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The Numfmt Command Tutorial With Examples For Beginners

Numfmt Command: Your Essential Tool for Numeric Value Handling in Linux

By sk
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The Numfmt command converts the numbers to/from human readable format. It reads the numbers in various representations and reformats them in human readable format according to the specified options. If no numbers given, it reads the numbers from the standard input. It is part of the GNU coreutils package, so don't bother installing it. In this brief tutorial, let us see the usage of Numfmt command with some practical examples in Linux.

Numfmt Command Examples

Picture a complex number, for example ‘1003040500’. Some Mathematics experts can easily find the human readable representation of this number in seconds. However, it is bit hard for many people including me. This is where Numfmt command comes in help.

Here are some example commands demonstrating the usage of the numfmt command in Linux.

1. Convert Numbers to Human Readable Format:

Run the following command to convert the given in human readable form.

$ numfmt --to=si 1003040500
1.1G

Let us go for some really long and more complex number than the previous number. How about "10090008000700060005"? Bit hard, right? Yes. But the Numfmt command will display the human readable format of this number instantly.

$ numfmt --to=si 10090008000700060005
11E

Here, si refers the International System of Units (abbreviated SI from systeme internationale , the French version of the name).

So, if you use si, the numfmt command will auto-scale numbers according to the International System of Units (SI) standard.

The Numfmt also uses the following unit options too.

  • iec and iec-i - Auto-scale numbers according to the International Electrotechnical Commission (IEC) standard.
  • auto - With this method, numbers with ‘K’,‘M’,‘G’,‘T’,‘P’,‘E’,‘Z’,‘Y’ suffixes are interpreted as SI values, and numbers with ‘Ki’, ‘Mi’,‘Gi’,‘Ti’,‘Pi’,‘Ei’,‘Zi’,‘Yi’ suffixes are interpreted as IEC values.
  • none - no auto-scaling.

Here is some more examples for the above options.

$ numfmt --to=iec 10090008000700060005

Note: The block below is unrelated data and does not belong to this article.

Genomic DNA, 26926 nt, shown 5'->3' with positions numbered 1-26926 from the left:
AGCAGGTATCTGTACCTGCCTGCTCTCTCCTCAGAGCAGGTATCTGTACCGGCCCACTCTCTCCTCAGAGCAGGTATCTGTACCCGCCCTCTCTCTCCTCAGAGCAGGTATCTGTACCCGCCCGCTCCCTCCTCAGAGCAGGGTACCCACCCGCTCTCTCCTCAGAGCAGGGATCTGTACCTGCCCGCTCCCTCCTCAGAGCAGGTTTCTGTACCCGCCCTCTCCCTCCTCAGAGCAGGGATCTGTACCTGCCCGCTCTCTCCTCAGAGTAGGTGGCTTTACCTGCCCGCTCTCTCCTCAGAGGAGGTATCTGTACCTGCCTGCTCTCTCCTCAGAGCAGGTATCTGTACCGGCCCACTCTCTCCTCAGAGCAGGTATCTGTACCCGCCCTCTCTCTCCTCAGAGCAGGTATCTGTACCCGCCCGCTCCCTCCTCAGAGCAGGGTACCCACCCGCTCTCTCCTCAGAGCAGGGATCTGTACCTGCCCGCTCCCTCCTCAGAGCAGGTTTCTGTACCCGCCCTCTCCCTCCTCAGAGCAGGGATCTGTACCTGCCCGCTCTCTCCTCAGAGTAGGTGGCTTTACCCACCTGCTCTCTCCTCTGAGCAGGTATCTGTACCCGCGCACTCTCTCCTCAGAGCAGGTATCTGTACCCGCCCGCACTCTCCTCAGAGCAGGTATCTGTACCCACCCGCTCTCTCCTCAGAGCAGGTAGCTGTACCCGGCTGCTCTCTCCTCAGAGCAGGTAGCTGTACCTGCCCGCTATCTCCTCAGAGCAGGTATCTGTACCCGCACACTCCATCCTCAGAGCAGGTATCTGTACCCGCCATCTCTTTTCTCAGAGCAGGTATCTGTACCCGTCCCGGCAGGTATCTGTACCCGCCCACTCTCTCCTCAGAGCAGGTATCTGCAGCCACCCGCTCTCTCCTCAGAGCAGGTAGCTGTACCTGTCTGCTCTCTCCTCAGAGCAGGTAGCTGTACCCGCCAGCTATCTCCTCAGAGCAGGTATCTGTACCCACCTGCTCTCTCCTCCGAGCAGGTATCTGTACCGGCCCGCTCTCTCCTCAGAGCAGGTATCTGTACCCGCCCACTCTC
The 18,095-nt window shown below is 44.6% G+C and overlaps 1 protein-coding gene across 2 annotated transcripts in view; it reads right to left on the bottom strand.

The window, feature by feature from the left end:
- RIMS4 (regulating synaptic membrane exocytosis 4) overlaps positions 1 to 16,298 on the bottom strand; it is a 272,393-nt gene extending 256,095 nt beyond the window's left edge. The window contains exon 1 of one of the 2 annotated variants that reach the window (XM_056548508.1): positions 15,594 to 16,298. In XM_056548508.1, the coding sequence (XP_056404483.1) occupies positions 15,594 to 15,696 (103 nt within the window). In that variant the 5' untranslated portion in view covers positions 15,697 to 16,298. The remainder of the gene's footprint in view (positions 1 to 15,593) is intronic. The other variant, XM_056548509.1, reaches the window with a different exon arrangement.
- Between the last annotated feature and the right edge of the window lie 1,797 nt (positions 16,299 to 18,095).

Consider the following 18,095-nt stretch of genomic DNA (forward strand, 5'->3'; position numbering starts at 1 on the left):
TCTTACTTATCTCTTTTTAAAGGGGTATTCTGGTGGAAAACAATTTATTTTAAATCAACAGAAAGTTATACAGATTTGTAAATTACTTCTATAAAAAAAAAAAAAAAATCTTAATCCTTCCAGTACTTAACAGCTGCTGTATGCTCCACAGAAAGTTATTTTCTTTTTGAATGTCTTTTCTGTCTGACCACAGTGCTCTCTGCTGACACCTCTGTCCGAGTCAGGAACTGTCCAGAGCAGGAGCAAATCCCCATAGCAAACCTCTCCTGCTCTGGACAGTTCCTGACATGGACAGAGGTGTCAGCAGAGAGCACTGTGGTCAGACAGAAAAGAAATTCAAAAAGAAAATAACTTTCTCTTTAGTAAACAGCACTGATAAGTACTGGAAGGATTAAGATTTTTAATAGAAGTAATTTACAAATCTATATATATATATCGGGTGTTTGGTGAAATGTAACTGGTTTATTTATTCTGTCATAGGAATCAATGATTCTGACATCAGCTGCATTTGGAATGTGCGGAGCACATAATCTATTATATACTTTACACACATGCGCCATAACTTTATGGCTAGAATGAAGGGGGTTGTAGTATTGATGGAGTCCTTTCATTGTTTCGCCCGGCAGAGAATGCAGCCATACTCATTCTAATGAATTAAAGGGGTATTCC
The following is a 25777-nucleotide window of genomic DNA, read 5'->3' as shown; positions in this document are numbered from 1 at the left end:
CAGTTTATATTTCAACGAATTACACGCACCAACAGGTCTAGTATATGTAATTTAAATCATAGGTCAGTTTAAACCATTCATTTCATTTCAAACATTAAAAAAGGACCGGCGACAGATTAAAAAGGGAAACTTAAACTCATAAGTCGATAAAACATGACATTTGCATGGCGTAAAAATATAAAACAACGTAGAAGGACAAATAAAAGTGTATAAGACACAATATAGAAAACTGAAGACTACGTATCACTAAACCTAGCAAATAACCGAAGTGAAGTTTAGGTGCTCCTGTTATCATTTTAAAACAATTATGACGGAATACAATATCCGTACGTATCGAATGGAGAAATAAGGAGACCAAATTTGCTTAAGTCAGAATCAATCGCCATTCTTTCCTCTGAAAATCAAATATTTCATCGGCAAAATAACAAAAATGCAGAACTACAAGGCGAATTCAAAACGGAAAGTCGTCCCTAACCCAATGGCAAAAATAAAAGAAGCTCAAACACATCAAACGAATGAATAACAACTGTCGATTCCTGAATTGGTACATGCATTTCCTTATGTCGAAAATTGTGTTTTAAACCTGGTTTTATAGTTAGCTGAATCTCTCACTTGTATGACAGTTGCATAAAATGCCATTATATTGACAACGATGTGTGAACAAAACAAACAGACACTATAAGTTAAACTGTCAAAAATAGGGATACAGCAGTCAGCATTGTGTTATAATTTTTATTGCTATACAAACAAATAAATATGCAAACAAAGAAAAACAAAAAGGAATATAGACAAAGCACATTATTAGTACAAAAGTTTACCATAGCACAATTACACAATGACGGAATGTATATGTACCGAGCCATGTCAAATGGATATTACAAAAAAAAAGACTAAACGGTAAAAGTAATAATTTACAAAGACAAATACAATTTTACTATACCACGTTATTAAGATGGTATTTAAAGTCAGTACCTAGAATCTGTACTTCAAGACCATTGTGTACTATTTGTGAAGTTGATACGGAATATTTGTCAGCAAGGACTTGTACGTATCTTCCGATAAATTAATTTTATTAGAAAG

8.8E
$ numfmt --to=iec-i 10090008000700060005
8.8Ei

We have seen how to convert the numbers to human readable format. Now let us do the reverse. Meaning - We are going to convert the numbers from human readable format to their actual numeric representations.

2. Convert Numbers from Human Format to Numeric Value:

To convert numbers from the SI (International System of Units) format to its equivalent numeric value, run:

$ numfmt --from=si 1G
1000000000
$ numfmt --from=si 1M
1000000
$ numfmt --from=si 1P
1000000000000000

We can also do this with iec and iec-i standards.

$ numfmt --from=iec 1G
1073741824
$ numfmt --from=iec-i 1Gi
1073741824
$ numfmt --from=auto 1G
1000000000
$ numfmt --from=auto 1Gi
1073741824

Like I already mentioned, when using "auto", the numbers with ‘K’,‘M’,‘G’,‘T’,‘P’,‘E’,‘Z’,‘Y’ suffixes are interpreted as SI values, and numbers with ‘Ki’, ‘Mi’,‘Gi’,‘Ti’,‘Pi’,‘Ei’,‘Zi’,‘Yi’ suffixes are interpreted as IEC values.

Numfmt command can also be used in conjunction with other commands. Have a look at the following examples.

3. Formatting a Number with Decimal Precision:

$ echo "12345678.12345678" | numfmt --format "%.2f"

This command formats the number "12345678.12345678" with a decimal precision of two, resulting in the output "12,345,678.12".

4. Converting Binary to Decimal:

$ echo "101010" | numfmt --from=auto --to=decimal

This command converts the binary number "101010" to its decimal equivalent, resulting in the output "42".

5. Formatting Large File Sizes in Human-Readable Format:

$ ls -l | awk '{print $5}' | numfmt --to=iec --suffix=B

This command retrieves the file sizes from the output of the 'ls -l' command, then uses numfmt to format them in a human-readable format using IEC units (e.g., kilobytes, megabytes). The "--suffix=B" option appends the 'B' suffix to indicate bytes.

6. Converting Seconds to Minutes:

$ echo "180" | numfmt --from=auto --to=minutes

This command converts the value "180" representing seconds to minutes, resulting in the output "3".

7. Formatting and Summing Numeric Values from a File:

$ cat numbers.txt | numfmt --field=2 --format="%'.2f" --sum

Assuming the 'numbers.txt' file has multiple lines with two columns, this command formats the values in the second column with a comma as the thousands separator and a decimal precision of two. The "--sum" option calculates and displays the sum of those values.